Sculpture 14: the dragons of Error and Darkness


The dragons of Error and Darkness being strangled
by the hands of Science and Light.

Old College, University of Wales, Aberystwyth

The former Castle House built by architect John Nash was extended by Gothic revivalist architect J P Seddon as Castle Hotel before conversion into the University College of Wales in 1872 and even more development.

These splendid sculptures are just one of a myriad of Gothick architectural details on the building now known as the Old College.


4 thoughts on “Sculpture 14: the dragons of Error and Darkness

    1. That’s certainly true when you oppose Science with Belief.

      But I also like to think that Science (from scio ‘I know’), unlike much faith-based belief, is able to change and adapt as our knowledge and evidence base expands or changes. The science from fifty or even ten years ago is often markedly different from what we accept now, especially in the physical sciences. (I speak as a non-scientist.)

      It’s interesting that the Victorian hope that Science would always throw light into dark corners and reveal errors is not always shared by all communities over a century later. And a little sad.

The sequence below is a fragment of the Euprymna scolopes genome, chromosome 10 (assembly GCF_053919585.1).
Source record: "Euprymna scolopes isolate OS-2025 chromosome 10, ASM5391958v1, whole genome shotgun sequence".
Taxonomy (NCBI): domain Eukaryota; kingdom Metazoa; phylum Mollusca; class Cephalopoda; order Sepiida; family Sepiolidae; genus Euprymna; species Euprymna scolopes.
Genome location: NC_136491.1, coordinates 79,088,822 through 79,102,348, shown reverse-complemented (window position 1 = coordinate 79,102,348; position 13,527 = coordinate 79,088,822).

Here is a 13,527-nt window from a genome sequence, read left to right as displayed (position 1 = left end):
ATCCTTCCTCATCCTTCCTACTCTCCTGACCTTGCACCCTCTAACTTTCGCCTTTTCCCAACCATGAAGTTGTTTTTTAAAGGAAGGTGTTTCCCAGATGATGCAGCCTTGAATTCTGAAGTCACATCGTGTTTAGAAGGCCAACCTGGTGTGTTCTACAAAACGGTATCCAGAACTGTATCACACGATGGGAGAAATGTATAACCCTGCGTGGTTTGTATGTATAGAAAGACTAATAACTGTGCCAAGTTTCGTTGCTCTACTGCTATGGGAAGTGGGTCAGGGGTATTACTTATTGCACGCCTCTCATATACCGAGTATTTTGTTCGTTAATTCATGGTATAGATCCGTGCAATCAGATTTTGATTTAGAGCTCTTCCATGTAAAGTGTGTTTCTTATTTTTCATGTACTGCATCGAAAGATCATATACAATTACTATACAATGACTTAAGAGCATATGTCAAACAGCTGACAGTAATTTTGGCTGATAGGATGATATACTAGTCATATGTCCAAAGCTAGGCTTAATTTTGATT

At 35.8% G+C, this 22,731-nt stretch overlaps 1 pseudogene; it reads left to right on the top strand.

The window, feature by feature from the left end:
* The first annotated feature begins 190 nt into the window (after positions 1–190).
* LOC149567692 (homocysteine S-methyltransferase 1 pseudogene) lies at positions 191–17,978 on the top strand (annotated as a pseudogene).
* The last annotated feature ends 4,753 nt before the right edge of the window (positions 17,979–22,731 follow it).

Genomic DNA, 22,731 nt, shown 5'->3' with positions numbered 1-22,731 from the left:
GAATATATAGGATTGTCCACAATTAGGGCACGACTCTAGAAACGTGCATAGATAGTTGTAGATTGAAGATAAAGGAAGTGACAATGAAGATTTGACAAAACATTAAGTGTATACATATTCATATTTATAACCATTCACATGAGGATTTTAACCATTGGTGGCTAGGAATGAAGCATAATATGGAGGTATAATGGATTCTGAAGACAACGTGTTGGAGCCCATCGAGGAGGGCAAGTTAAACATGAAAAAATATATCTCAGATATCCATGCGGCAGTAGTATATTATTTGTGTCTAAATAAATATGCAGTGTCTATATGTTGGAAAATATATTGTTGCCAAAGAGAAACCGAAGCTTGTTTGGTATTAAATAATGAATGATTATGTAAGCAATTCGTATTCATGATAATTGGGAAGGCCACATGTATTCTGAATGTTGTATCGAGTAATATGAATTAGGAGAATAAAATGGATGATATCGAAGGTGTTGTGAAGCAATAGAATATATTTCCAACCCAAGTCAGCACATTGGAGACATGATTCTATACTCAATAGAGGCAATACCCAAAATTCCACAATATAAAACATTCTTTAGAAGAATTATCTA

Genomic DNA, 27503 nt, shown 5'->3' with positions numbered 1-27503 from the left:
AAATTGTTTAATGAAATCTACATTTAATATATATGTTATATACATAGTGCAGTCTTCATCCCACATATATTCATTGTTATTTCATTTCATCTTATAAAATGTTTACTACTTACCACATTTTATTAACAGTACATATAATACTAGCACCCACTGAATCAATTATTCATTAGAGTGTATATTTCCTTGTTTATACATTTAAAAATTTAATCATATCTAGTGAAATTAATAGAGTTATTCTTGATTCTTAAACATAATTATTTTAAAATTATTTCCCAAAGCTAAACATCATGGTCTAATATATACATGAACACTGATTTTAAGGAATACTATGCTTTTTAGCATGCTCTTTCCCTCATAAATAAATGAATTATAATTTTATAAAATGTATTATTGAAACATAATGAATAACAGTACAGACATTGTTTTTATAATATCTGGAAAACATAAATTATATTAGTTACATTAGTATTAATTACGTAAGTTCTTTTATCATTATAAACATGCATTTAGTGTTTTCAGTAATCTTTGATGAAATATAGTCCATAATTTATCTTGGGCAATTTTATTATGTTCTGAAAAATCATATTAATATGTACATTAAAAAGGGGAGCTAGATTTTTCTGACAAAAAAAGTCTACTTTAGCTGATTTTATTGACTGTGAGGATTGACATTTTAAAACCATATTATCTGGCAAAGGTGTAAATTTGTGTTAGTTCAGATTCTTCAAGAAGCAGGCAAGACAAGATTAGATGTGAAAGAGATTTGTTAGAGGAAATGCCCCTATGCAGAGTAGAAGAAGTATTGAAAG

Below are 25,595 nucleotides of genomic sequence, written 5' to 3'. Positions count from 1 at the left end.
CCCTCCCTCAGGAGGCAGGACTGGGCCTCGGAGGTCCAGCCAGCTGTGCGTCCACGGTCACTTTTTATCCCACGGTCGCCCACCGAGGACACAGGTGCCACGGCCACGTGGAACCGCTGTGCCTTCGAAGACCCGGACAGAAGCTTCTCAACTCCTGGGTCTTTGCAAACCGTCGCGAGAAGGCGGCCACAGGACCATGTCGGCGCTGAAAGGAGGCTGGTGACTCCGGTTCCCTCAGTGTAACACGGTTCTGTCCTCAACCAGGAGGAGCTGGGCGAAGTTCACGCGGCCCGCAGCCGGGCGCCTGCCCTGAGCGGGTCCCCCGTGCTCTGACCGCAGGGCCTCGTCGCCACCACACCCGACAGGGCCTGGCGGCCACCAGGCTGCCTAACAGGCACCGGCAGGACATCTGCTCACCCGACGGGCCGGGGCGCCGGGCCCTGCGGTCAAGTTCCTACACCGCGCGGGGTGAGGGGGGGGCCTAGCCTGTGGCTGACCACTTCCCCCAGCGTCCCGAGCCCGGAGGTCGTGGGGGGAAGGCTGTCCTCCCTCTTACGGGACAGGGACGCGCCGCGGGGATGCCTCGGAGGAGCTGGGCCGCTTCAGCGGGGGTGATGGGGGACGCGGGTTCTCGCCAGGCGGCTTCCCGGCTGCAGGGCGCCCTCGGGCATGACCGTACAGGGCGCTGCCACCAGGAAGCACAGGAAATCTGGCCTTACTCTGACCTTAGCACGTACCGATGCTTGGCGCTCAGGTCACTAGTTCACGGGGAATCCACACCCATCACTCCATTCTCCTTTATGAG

1. Interesting that you would reference Victorian hopes about science. A recent exploration of this (sort of) in The New Republic pits Steven Pinker against Leonard Weseltier: AND

        It’s easy to see why people develop a distrust of science — it’s been wrong, and wrongly used, so often. I like to think that science can tell us much about the world we live in, but it can’t tell us HOW to live in that world.


        1. I skim-read the Pinker but haven’t properly looked at the Weseltier (though I have to say that I immediately started to have objections to many of his first few statements).

          I do agree to some extent with you, but I think the often-stated boundary between science and ethics is a false one: as I always say when teaching music, you can’t separate theory and practice. Just because they are assessed separately doesn’t mean that they are mutually exclusive, nor that one doesn’t inform the other: after all, the practice of any discipline presupposes a working theory, whether conscious or not.

          Science doesn’t exist in a vacuum because its workings are mediated by our observations on it, and we have all-too-human limitations, both physical and moral. As far as we as a species are concerned the two — Science and Mores — must go hand in hand.

          But this is a big subject, closely argued by better minds than mine, and I’m aware that I’m already beginning to muddle up different concepts. I think the whole issue is particularly coloured these days by the suggestion that atheists (and others of a rationalist or humanist persuasion) have no moral compass because they are irreligious, a suggestion which is patently untrue.


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